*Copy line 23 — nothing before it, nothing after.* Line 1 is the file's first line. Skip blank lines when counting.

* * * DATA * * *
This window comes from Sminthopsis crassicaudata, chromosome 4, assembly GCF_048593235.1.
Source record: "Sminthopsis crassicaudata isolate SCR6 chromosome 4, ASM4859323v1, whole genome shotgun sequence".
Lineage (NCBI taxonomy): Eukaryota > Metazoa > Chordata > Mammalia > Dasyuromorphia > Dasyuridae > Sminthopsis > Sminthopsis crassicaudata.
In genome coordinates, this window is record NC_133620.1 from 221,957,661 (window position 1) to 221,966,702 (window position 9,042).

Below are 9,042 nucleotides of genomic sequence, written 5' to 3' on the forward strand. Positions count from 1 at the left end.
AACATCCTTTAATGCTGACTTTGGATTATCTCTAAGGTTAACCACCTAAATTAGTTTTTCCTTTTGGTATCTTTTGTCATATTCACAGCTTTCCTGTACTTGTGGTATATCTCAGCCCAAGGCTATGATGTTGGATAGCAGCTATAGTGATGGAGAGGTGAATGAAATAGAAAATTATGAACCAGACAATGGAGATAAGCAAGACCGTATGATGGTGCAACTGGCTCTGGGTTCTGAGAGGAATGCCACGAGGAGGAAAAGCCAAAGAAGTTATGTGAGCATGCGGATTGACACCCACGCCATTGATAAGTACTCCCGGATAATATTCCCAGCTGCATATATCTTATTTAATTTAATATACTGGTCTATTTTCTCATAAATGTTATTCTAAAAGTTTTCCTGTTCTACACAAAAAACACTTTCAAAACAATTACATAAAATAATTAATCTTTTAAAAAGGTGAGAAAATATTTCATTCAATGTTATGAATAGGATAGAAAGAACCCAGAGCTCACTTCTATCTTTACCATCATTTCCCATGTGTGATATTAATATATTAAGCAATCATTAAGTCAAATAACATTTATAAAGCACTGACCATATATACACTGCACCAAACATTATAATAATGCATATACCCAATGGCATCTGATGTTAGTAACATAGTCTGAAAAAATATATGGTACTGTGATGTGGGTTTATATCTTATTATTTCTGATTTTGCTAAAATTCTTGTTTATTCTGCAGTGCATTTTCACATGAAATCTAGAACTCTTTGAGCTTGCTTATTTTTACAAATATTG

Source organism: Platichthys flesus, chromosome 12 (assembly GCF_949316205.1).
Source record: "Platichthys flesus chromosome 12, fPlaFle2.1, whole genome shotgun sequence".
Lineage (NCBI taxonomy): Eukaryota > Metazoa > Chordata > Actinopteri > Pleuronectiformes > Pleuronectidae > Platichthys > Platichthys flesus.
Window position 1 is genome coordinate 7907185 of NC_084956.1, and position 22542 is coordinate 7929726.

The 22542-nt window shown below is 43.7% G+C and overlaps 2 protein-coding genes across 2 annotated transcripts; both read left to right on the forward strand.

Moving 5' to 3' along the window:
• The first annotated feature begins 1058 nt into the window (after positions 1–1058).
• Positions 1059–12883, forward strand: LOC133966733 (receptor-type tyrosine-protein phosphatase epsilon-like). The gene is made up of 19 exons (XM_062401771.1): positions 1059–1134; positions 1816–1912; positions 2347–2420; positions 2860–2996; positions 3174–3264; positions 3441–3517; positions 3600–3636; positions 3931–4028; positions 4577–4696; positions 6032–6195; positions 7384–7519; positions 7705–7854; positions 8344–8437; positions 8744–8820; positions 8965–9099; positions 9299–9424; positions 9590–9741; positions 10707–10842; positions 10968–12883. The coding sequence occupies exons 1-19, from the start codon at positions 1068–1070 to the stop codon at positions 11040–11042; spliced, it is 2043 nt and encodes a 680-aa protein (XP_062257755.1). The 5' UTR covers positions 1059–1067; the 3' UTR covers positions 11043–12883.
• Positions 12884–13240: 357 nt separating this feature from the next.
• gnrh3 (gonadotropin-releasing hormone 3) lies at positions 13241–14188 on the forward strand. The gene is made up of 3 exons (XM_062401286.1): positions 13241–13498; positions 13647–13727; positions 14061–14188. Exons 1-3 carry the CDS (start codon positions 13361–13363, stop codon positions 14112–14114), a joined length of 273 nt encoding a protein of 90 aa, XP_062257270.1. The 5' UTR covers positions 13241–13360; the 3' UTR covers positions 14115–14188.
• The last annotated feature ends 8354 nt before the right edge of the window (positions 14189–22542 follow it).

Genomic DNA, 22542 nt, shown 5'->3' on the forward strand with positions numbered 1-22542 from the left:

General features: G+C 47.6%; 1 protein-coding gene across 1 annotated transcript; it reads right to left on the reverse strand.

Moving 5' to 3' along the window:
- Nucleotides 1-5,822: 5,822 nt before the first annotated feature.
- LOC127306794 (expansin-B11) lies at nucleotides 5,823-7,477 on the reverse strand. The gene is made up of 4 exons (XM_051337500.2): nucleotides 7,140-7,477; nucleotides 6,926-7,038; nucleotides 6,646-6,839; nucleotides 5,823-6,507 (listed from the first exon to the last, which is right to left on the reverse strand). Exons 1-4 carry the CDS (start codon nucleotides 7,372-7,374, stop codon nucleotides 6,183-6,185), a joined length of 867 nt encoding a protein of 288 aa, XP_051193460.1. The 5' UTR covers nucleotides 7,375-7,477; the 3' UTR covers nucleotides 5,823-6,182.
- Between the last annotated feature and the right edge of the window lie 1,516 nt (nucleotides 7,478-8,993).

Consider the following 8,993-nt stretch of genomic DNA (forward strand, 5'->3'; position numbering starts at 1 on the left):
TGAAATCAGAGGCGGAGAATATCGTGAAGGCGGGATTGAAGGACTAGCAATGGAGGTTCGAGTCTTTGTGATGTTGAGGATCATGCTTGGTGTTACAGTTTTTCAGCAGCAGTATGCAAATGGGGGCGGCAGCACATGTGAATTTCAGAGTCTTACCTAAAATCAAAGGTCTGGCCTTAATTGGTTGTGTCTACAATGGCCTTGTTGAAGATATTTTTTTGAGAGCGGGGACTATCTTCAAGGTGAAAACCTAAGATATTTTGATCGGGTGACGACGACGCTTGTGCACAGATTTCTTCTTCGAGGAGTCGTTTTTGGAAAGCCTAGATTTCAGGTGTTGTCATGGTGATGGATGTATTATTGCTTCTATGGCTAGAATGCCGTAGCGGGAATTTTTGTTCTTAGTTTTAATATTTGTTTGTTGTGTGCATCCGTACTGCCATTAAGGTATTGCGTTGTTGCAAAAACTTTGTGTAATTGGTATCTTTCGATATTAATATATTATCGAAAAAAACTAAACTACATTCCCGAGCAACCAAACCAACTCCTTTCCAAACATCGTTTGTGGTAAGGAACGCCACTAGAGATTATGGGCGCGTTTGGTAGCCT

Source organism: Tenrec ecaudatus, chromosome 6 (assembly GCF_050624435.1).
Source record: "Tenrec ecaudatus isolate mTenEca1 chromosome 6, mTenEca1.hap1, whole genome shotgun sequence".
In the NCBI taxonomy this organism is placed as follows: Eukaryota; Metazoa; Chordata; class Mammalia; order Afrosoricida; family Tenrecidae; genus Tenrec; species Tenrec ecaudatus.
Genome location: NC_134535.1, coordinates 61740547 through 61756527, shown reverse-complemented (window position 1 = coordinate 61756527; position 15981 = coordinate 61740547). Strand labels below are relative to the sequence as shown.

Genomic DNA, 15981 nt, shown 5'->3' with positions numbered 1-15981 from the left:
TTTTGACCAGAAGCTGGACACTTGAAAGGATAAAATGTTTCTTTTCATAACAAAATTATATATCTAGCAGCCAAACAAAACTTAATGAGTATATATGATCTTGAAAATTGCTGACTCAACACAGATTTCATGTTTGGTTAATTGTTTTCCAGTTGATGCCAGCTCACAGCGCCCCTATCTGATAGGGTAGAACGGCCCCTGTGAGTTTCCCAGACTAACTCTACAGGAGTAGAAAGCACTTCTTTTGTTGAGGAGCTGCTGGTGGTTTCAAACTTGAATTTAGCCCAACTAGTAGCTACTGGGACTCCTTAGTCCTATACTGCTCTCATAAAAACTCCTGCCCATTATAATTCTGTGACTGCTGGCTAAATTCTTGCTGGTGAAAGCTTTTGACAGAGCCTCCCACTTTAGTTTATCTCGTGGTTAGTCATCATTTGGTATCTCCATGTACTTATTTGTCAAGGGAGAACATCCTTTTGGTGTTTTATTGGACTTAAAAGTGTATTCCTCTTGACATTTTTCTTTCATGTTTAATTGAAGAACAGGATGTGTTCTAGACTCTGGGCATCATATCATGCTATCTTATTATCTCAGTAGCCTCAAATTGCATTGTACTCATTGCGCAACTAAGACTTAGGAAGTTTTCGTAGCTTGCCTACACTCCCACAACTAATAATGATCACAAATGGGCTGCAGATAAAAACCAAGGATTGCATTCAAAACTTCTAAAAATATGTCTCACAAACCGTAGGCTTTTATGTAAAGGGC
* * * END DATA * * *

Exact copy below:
- Between the last annotated feature and the right edge of the window lie 1,516 nt (nucleotides 7,478-8,993).